Below is a quick technical note.
How to Make?
The basic idea of this video is to combine the Street View screenshots with the stop-motion animation of the artist of the video, group_inou. To make this technique possible, it was essential to build efficient methods of retrieving background panoramas from Street View and shooting pictures of members.
Here is a basic workflow.
- Location Hunting: Write down good locations on spreadsheet.
- Fetching proxy images of Street View and making pre-visualization.
- Converting images to high-res and compositing with characters.
Below is a set of tools I had built in the making process — though a large part of their codes is messed up.
To get images from StreetView, I forked Hyperlapse.js, which is an open-source library from teehan+lax.
I ended up barely using Hyperlapse.js itself but mainly used a library called GSVPano.js, on which Hyperlapse.js depended. An original repository was deleted by violating the Term of Service (ToS), so I used the modified version in Hyperlapse.js. The official blog of teehan+lax said they rewrote the part of the code which downloads panorama-tiled images to use official API methods not to conflict with ToS.
Hyperlapse.js automatically searches routes between two points with Google Map API, subdivides the route into a series of points, and finds the nearest Street View. It means Hyperlapse.js cannot go out-of-way places, like inside buildings or elevated railroads, so I built a tool to collect adjacent Street View IDs from a given initial point.
GSVPano.js loads the JSON array of panorama ID and downloads each panorama image.
toDataURL() converts the panorama image drawn on canvas into base64, and “fs.saveFile()“ in Node.js saves them into local. I used NW.js to enable Node.js functions to be called from the browser.
Embedding Data in Panorama Images
Below is edited panorama images.
A red and green dots on the bottom edge of this video are the saved Panorama data.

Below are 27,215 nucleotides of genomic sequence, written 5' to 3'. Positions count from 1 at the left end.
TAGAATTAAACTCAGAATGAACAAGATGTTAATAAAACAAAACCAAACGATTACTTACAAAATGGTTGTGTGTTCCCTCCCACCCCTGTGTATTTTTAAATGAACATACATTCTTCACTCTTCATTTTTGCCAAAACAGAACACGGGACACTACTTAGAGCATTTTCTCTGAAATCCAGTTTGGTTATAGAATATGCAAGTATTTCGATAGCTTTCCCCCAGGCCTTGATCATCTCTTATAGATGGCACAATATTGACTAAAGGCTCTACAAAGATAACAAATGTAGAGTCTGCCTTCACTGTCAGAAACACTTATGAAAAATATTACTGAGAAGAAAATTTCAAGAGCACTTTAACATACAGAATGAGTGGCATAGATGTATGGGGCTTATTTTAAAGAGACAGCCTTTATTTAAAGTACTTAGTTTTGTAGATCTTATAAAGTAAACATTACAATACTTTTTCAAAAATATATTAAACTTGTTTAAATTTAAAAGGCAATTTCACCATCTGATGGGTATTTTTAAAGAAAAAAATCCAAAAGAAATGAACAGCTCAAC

This JSON is converted into byte arrays and writes each bit on the bottom of the video. (corresponding code)
The reason for going through this process was to replace it with high-res images later. The dimension of the sky map image needed for rendering 1080p is at least 10Kpx, but it could cause some trouble if I kept downloading too many of such large images, so I got 1600px-wide good-looking images for that time. I built a proxy-replacing tool for that.
A detailed previz was required at the pre-production stage because shooting could be very tough otherwise. I brought edited panorama images into Cinema4D and added camera motion. Fortunately, there were low-poly models of both characters from another project, so it was easy to set the motion of members.
EOS 5D Mark2 was used for shooting. For realistic lighting and perspective, the idea of taking images of many general poses to use them repeatedly was not good enough. So I decided to shoot from beginning to end in turn.
It turned out to be around 3,000 frames to shoot. Strong automation was required, so I built a shooting system with NW.js.
Controlling lights with DMX
I used DMX, a protocol generally used for controlling stage lights, to control lights. ENTTEC DMX USB PRO was used to send DMX signals. It was tough to install the driver into mac with OS after Mavericks because of some known bugs.
DMX is mainly used for stage lighting, most of which has XLR inputs to receive the DMX signals, but there is no such as photographic lighting. An alternative was ELATION DP-415 to control input voltage directly.
Calculating Camera Position and Adjusting Direction of Characters
I added Xpresso in Cinema4D project to calculate camera position. Time direction was used to set the direction of members. Distance from members is written on floors, and scale was written on tripod feet to make the angle more accurate. Plates with each time were around them. A video guide was set above them so they could see the direction to turn next.
DIY Release and Electric Follow-focus with Arduino
I also built PC control for the shutter and zoom ring with Arduino since the camera position is quite high.
I used a stepper motor to drive the follow-focus. It was a little risky because it did not recognize the end of the rotation of the zoom ring, but there was no time to fix that problem. It looks kinda ugly, but it somehow worked.
Extending Cinema4D with Python
Use of VDMX
A large video guide was projected using VDMX. This helped members to image their motion.
It turned out to be a system like the above. Pink arrows indicate OSC. With this system, we could finish taking nearly 3,500 frames in two days.
All sources were edited with AfterEffects. The background was replaced with a high-res version. Because of too fast movement, AE’s Warp Stabilizer did not work well, so we manually stabilized the Street View backgrounds frame-by-frame.
If you have further questions, please feel free to mention @_baku89.
Special thanks to Nolie-san for translating.